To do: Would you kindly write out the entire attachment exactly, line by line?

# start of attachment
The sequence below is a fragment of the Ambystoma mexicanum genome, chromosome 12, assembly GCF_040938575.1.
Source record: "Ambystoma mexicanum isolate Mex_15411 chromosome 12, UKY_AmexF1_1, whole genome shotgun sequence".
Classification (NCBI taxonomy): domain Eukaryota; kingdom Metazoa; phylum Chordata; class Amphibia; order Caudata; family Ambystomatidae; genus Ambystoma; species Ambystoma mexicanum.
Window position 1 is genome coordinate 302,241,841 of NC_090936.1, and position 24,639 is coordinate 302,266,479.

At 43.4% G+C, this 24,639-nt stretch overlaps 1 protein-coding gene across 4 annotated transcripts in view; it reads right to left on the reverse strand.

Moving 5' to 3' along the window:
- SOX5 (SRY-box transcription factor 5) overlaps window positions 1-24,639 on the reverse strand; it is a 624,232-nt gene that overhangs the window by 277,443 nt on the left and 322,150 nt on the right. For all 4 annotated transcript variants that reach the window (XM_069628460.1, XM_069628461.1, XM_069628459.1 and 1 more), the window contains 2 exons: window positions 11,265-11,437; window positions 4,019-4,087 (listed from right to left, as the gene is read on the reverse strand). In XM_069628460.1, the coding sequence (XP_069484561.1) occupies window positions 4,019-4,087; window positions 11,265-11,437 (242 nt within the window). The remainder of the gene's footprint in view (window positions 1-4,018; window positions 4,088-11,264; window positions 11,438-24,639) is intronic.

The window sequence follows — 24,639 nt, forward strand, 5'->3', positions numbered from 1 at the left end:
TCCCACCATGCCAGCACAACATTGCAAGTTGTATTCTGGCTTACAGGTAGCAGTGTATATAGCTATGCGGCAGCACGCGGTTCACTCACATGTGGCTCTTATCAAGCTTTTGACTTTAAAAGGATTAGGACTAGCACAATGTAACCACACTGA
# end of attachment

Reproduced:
The sequence below is a fragment of the Ambystoma mexicanum genome, chromosome 12, assembly GCF_040938575.1.
Source record: "Ambystoma mexicanum isolate Mex_15411 chromosome 12, UKY_AmexF1_1, whole genome shotgun sequence".
Classification (NCBI taxonomy): domain Eukaryota; kingdom Metazoa; phylum Chordata; class Amphibia; order Caudata; family Ambystomatidae; genus Ambystoma; species Ambystoma mexicanum.
Window position 1 is genome coordinate 302,241,841 of NC_090936.1, and position 24,639 is coordinate 302,266,479.

At 43.4% G+C, this 24,639-nt stretch overlaps 1 protein-coding gene across 4 annotated transcripts in view; it reads right to left on the reverse strand.

Moving 5' to 3' along the window:
- SOX5 (SRY-box transcription factor 5) overlaps window positions 1-24,639 on the reverse strand; it is a 624,232-nt gene that overhangs the window by 277,443 nt on the left and 322,150 nt on the right. For all 4 annotated transcript variants that reach the window (XM_069628460.1, XM_069628461.1, XM_069628459.1 and 1 more), the window contains 2 exons: window positions 11,265-11,437; window positions 4,019-4,087 (listed from right to left, as the gene is read on the reverse strand). In XM_069628460.1, the coding sequence (XP_069484561.1) occupies window positions 4,019-4,087; window positions 11,265-11,437 (242 nt within the window). The remainder of the gene's footprint in view (window positions 1-4,018; window positions 4,088-11,264; window positions 11,438-24,639) is intronic.

The window sequence follows — 24,639 nt, forward strand, 5'->3', positions numbered from 1 at the left end:
TCCCACCATGCCAGCACAACATTGCAAGTTGTATTCTGGCTTACAGGTAGCAGTGTATATAGCTATGCGGCAGCACGCGGTTCACTCACATGTGGCTCTTATCAAGCTTTTGACTTTAAAAGGATTAGGACTAGCACAATGTAACCACACTGA